Calm Parents . . . Calm Baby
by Lynne Reeves Griffin, RN, MEd
New parents feel great joy at the arrival of a new baby…but they can also feel overwhelmed by a tremendous sense of responsibility. The myth promoted by television commercials is that caring for your new baby will look and feel like a "Gerber Baby" commercial. This is certain to create anxiety for you if you are a first time mother or father. Like most new parents, you are probably feeling a mixture of happy and unhappy feelings. This is normal. While it is important to be validated that adjusting to a new baby is monumental, it is important to remember that your baby is picking up on your emotions. In this article, I will review the typical reasons for feeling overwhelmed after the birth of your baby. I will share some strategies for handling your feelings, which will include how to convey a sense of calm to your baby.
There are many reasons why your feelings fluctuate.
Moms and Dads are sleep deprived. In the early weeks following the birth of your baby, you are just plain tired. Your baby is sleeping a lot but not at the right times.
Mom just had a baby. The physical and emotional toll of giving birth is enormous. While you might feel great right after the delivery because you are overjoyed, your body still has about six weeks of recovery ahead. Some physicians suggest even longer for regular processes to be "back to normal."
- Lots of visitors. In the first few days or even weeks, friends and family gather round to celebrate the arrival of your bundle of joy. This can mean that you are playing hostess and not getting your needed rest.
- No visitors. After the rush, everyone goes home. At first, this is a welcome release from entertaining but soon the isolation of caring for your baby sets in. You may not live near family or even know your neighbors, so finding support may be challenging.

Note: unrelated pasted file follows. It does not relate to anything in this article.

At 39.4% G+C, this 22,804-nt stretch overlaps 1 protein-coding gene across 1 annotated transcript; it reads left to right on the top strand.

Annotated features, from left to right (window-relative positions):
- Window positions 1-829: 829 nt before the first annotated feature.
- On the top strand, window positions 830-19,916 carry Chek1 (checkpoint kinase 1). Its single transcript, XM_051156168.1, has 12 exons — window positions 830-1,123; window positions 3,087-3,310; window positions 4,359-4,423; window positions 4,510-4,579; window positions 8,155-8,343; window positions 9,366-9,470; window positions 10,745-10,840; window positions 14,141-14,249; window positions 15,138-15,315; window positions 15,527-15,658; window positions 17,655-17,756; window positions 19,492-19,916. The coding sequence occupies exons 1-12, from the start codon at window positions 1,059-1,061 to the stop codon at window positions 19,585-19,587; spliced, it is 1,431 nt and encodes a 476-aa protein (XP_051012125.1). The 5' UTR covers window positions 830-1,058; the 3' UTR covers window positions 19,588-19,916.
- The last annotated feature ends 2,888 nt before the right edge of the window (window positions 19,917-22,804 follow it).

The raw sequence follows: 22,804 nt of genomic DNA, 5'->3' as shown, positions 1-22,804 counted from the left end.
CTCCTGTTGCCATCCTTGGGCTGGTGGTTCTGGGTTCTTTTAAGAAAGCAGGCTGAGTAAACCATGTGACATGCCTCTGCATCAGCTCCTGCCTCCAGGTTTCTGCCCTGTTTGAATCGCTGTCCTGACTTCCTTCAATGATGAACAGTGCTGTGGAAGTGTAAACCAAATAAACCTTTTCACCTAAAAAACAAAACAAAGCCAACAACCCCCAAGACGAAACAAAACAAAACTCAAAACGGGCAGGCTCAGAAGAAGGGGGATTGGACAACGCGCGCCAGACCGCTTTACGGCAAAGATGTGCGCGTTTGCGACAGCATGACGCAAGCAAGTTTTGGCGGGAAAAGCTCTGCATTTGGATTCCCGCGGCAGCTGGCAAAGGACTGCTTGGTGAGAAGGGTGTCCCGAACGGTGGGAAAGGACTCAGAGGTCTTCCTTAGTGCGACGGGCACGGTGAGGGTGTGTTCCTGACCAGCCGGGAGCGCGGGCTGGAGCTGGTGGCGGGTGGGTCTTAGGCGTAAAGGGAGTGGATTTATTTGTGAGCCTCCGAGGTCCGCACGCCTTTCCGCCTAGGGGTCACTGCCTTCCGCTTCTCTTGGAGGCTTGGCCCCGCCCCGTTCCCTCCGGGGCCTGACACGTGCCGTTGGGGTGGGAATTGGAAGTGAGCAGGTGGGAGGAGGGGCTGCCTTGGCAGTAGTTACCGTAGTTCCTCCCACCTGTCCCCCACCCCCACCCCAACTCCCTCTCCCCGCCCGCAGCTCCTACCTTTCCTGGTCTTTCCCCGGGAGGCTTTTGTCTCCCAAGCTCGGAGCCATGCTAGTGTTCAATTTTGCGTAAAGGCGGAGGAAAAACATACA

There are many things you can do to acknowledge your feelings and nurture your relationship with your baby.
- Reach out. Establishing connections with other mothers before you feel overwhelmed is the key. Many churches, community centers and hospitals have new mother's groups.
- Watch that baby. Your baby may already be equipped with the ability to calm himself. Does he suck his wrist or fingers? Does he get quiet and relaxed sitting in front of a window? Your baby will use sucking, his vision and body motion as a means of self-calming. Once you notice your baby's talents, you can encourage them.
- Learn your baby's cries. Crying is your baby's way of communicating with you. Each time she cries, she isn't asking just to be fed. She may want company, her position changed or she may be tired. Learning what certain cries mean will help you to meet your baby's needs more completely. Your baby can get over stimulated quicker than you realize. Beware of a common tendency to jostle, sway, rock, pat or toss your baby. This stimulation rarely works to calm a tired, hungry baby. Go to sleep. You have heard it, I'm sure, but it is important to sleep when your baby sleeps. It may be tempting to get some household chores done, but nothing beats some well-deserved rest. You will have more reserve energy for your baby's cranky times if you have had a nap. Find some time for yourself. This suggestion usually gets the most attention. Many new parents ask me, "How in the world am I supposed to do that!" I'm not suggesting a day alone, just a quiet hour to yourself. Take a bath, read the paper or this web site…but find a way to do something for you. Get some professional help. For some new mothers, the feelings they are experiencing are more than they can handle alone. If you think you are suffering from true postpartum depression, which is more than just the "baby blues," ask your obstetrician for a referral to someone who can help you.
Remember, anxiety, fear and frustration can be conveyed to your baby. But so too, can your calmness. The effort you put into finding some peace for you...will mean peace for your baby.
Lynne Reeves Griffin R.N., M.Ed. of Proactive Parenting in Scituate, MA. is a writer, lecturer and consultant to parents, teachers and health care professionals regarding child development, behavior management and issues effecting today's parents. Lynne’s parenting approach, Proactive Parenting has been well received by parents, teachers, pediatricians and childcare providers.
Content provided with permission from kidsgrowth.com.
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This content was last modified on: 09/08/2008